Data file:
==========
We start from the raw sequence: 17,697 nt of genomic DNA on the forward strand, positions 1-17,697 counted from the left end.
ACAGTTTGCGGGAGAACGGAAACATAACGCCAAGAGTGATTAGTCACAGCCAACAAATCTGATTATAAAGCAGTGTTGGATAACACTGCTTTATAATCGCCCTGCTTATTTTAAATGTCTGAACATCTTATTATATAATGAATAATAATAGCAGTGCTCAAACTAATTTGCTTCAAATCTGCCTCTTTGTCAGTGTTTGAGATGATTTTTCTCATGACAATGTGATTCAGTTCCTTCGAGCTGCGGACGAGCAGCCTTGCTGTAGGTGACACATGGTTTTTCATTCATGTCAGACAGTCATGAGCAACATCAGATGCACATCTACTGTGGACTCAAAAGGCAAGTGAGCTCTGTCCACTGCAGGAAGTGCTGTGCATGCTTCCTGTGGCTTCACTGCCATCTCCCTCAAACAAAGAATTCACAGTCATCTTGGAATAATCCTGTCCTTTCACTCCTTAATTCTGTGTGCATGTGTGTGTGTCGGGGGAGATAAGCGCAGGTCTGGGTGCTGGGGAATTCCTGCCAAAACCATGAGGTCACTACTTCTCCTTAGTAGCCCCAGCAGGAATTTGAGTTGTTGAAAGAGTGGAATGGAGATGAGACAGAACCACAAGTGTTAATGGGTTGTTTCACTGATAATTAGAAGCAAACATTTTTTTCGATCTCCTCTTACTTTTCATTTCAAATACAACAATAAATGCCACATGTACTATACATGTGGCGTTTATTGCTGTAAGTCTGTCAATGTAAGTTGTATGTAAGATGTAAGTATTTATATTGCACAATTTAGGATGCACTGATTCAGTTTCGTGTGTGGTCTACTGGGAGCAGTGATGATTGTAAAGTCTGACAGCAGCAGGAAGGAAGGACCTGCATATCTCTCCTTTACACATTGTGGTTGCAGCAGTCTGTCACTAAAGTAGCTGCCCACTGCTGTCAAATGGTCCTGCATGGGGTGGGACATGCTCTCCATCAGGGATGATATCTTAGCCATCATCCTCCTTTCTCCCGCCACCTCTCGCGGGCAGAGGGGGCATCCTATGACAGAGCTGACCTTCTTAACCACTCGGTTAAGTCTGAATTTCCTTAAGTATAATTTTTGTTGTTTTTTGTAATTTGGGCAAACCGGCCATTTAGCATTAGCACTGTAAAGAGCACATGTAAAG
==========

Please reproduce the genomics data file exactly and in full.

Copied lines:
We start from the raw sequence: 17,697 nt of genomic DNA on the forward strand, positions 1-17,697 counted from the left end.
ACAGTTTGCGGGAGAACGGAAACATAACGCCAAGAGTGATTAGTCACAGCCAACAAATCTGATTATAAAGCAGTGTTGGATAACACTGCTTTATAATCGCCCTGCTTATTTTAAATGTCTGAACATCTTATTATATAATGAATAATAATAGCAGTGCTCAAACTAATTTGCTTCAAATCTGCCTCTTTGTCAGTGTTTGAGATGATTTTTCTCATGACAATGTGATTCAGTTCCTTCGAGCTGCGGACGAGCAGCCTTGCTGTAGGTGACACATGGTTTTTCATTCATGTCAGACAGTCATGAGCAACATCAGATGCACATCTACTGTGGACTCAAAAGGCAAGTGAGCTCTGTCCACTGCAGGAAGTGCTGTGCATGCTTCCTGTGGCTTCACTGCCATCTCCCTCAAACAAAGAATTCACAGTCATCTTGGAATAATCCTGTCCTTTCACTCCTTAATTCTGTGTGCATGTGTGTGTGTCGGGGGAGATAAGCGCAGGTCTGGGTGCTGGGGAATTCCTGCCAAAACCATGAGGTCACTACTTCTCCTTAGTAGCCCCAGCAGGAATTTGAGTTGTTGAAAGAGTGGAATGGAGATGAGACAGAACCACAAGTGTTAATGGGTTGTTTCACTGATAATTAGAAGCAAACATTTTTTTCGATCTCCTCTTACTTTTCATTTCAAATACAACAATAAATGCCACATGTACTATACATGTGGCGTTTATTGCTGTAAGTCTGTCAATGTAAGTTGTATGTAAGATGTAAGTATTTATATTGCACAATTTAGGATGCACTGATTCAGTTTCGTGTGTGGTCTACTGGGAGCAGTGATGATTGTAAAGTCTGACAGCAGCAGGAAGGAAGGACCTGCATATCTCTCCTTTACACATTGTGGTTGCAGCAGTCTGTCACTAAAGTAGCTGCCCACTGCTGTCAAATGGTCCTGCATGGGGTGGGACATGCTCTCCATCAGGGATGATATCTTAGCCATCATCCTCCTTTCTCCCGCCACCTCTCGCGGGCAGAGGGGGCATCCTATGACAGAGCTGACCTTCTTAACCACTCGGTTAAGTCTGAATTTCCTTAAGTATAATTTTTGTTGTTTTTTGTAATTTGGGCAAACCGGCCATTTAGCATTAGCACTGTAAAGAGCACATGTAAAG